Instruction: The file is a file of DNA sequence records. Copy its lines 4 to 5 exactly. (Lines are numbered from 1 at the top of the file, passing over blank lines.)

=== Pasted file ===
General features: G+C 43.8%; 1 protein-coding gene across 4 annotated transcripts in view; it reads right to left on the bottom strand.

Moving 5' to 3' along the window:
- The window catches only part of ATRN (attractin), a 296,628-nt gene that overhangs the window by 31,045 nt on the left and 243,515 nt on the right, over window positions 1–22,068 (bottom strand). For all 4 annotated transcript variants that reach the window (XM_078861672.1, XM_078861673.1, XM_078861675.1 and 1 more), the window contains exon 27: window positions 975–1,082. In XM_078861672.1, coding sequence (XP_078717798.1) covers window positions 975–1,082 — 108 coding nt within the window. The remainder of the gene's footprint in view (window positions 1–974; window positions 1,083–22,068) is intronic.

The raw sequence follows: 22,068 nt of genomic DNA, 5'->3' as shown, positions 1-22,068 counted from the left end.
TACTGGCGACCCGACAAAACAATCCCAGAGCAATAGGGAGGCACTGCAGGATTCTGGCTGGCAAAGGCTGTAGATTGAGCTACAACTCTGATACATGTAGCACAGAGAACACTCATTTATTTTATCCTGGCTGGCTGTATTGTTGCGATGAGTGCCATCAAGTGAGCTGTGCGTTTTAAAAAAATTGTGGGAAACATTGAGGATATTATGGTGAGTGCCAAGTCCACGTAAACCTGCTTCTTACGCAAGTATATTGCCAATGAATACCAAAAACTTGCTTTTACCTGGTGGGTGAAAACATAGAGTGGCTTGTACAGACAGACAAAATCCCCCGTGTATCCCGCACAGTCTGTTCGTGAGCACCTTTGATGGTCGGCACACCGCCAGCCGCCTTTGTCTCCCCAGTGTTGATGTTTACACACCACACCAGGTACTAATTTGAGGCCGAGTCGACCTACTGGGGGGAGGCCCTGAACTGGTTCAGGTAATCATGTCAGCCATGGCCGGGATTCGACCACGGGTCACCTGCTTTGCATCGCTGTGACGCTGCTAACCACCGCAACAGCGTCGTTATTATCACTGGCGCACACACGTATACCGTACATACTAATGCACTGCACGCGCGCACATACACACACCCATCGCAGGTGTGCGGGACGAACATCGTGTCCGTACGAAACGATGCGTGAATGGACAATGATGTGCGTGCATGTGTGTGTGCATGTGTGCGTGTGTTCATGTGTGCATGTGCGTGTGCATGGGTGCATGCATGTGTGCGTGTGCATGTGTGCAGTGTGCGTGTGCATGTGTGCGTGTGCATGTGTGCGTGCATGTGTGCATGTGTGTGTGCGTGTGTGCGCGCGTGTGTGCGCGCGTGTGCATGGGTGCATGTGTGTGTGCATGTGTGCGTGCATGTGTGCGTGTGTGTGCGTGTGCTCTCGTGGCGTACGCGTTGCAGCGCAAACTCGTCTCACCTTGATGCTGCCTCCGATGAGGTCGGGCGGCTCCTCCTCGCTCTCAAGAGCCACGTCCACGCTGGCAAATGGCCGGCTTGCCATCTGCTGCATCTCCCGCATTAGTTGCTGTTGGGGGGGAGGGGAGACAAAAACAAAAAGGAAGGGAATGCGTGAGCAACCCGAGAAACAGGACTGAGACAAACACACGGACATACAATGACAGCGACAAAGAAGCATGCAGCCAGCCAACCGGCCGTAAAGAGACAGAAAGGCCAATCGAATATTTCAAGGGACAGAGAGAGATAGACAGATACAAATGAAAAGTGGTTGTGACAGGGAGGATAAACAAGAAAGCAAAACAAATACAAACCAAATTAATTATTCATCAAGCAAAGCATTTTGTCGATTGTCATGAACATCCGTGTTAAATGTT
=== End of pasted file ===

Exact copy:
The raw sequence follows: 22,068 nt of genomic DNA, 5'->3' as shown, positions 1-22,068 counted from the left end.
TACTGGCGACCCGACAAAACAATCCCAGAGCAATAGGGAGGCACTGCAGGATTCTGGCTGGCAAAGGCTGTAGATTGAGCTACAACTCTGATACATGTAGCACAGAGAACACTCATTTATTTTATCCTGGCTGGCTGTATTGTTGCGATGAGTGCCATCAAGTGAGCTGTGCGTTTTAAAAAAATTGTGGGAAACATTGAGGATATTATGGTGAGTGCCAAGTCCACGTAAACCTGCTTCTTACGCAAGTATATTGCCAATGAATACCAAAAACTTGCTTTTACCTGGTGGGTGAAAACATAGAGTGGCTTGTACAGACAGACAAAATCCCCCGTGTATCCCGCACAGTCTGTTCGTGAGCACCTTTGATGGTCGGCACACCGCCAGCCGCCTTTGTCTCCCCAGTGTTGATGTTTACACACCACACCAGGTACTAATTTGAGGCCGAGTCGACCTACTGGGGGGAGGCCCTGAACTGGTTCAGGTAATCATGTCAGCCATGGCCGGGATTCGACCACGGGTCACCTGCTTTGCATCGCTGTGACGCTGCTAACCACCGCAACAGCGTCGTTATTATCACTGGCGCACACACGTATACCGTACATACTAATGCACTGCACGCGCGCACATACACACACCCATCGCAGGTGTGCGGGACGAACATCGTGTCCGTACGAAACGATGCGTGAATGGACAATGATGTGCGTGCATGTGTGTGTGCATGTGTGCGTGTGTTCATGTGTGCATGTGCGTGTGCATGGGTGCATGCATGTGTGCGTGTGCATGTGTGCAGTGTGCGTGTGCATGTGTGCGTGTGCATGTGTGCGTGCATGTGTGCATGTGTGTGTGCGTGTGTGCGCGCGTGTGTGCGCGCGTGTGCATGGGTGCATGTGTGTGTGCATGTGTGCGTGCATGTGTGCGTGTGTGTGCGTGTGCTCTCGTGGCGTACGCGTTGCAGCGCAAACTCGTCTCACCTTGATGCTGCCTCCGATGAGGTCGGGCGGCTCCTCCTCGCTCTCAAGAGCCACGTCCACGCTGGCAAATGGCCGGCTTGCCATCTGCTGCATCTCCCGCATTAGTTGCTGTTGGGGGGGAGGGGAGACAAAAACAAAAAGGAAGGGAATGCGTGAGCAACCCGAGAAACAGGACTGAGACAAACACACGGACATACAATGACAGCGACAAAGAAGCATGCAGCCAGCCAACCGGCCGTAAAGAGACAGAAAGGCCAATCGAATATTTCAAGGGACAGAGAGAGATAGACAGATACAAATGAAAAGTGGTTGTGACAGGGAGGATAAACAAGAAAGCAAAACAAATACAAACCAAATTAATTATTCATCAAGCAAAGCATTTTGTCGATTGTCATGAACATCCGTGTTAAATGTT